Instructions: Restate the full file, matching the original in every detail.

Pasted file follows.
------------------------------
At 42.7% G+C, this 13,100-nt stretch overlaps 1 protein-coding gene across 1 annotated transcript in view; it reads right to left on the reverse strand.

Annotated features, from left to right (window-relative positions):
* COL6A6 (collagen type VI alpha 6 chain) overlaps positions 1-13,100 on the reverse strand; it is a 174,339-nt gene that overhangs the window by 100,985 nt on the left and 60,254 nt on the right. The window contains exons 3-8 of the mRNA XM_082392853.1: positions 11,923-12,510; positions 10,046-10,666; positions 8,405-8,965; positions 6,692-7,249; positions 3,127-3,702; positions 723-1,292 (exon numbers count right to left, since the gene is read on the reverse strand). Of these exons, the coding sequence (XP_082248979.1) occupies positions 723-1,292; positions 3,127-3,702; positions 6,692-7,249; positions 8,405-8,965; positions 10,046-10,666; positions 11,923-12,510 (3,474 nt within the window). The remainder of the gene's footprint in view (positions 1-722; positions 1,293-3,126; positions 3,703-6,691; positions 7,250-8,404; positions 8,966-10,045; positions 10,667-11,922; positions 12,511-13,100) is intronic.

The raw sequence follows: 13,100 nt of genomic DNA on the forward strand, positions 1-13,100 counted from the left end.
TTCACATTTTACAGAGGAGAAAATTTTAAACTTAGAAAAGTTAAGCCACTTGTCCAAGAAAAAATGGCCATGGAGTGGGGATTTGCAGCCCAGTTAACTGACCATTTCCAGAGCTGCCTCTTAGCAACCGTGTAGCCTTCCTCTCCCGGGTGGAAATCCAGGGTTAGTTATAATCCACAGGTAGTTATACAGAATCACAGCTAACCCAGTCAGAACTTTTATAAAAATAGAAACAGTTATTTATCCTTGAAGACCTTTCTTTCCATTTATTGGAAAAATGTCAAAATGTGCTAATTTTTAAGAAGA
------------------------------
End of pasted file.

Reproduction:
At 42.7% G+C, this 13,100-nt stretch overlaps 1 protein-coding gene across 1 annotated transcript in view; it reads right to left on the reverse strand.

Annotated features, from left to right (window-relative positions):
* COL6A6 (collagen type VI alpha 6 chain) overlaps positions 1-13,100 on the reverse strand; it is a 174,339-nt gene that overhangs the window by 100,985 nt on the left and 60,254 nt on the right. The window contains exons 3-8 of the mRNA XM_082392853.1: positions 11,923-12,510; positions 10,046-10,666; positions 8,405-8,965; positions 6,692-7,249; positions 3,127-3,702; positions 723-1,292 (exon numbers count right to left, since the gene is read on the reverse strand). Of these exons, the coding sequence (XP_082248979.1) occupies positions 723-1,292; positions 3,127-3,702; positions 6,692-7,249; positions 8,405-8,965; positions 10,046-10,666; positions 11,923-12,510 (3,474 nt within the window). The remainder of the gene's footprint in view (positions 1-722; positions 1,293-3,126; positions 3,703-6,691; positions 7,250-8,404; positions 8,966-10,045; positions 10,667-11,922; positions 12,511-13,100) is intronic.

The raw sequence follows: 13,100 nt of genomic DNA on the forward strand, positions 1-13,100 counted from the left end.
TTCACATTTTACAGAGGAGAAAATTTTAAACTTAGAAAAGTTAAGCCACTTGTCCAAGAAAAAATGGCCATGGAGTGGGGATTTGCAGCCCAGTTAACTGACCATTTCCAGAGCTGCCTCTTAGCAACCGTGTAGCCTTCCTCTCCCGGGTGGAAATCCAGGGTTAGTTATAATCCACAGGTAGTTATACAGAATCACAGCTAACCCAGTCAGAACTTTTATAAAAATAGAAACAGTTATTTATCCTTGAAGACCTTTCTTTCCATTTATTGGAAAAATGTCAAAATGTGCTAATTTTTAAGAAGA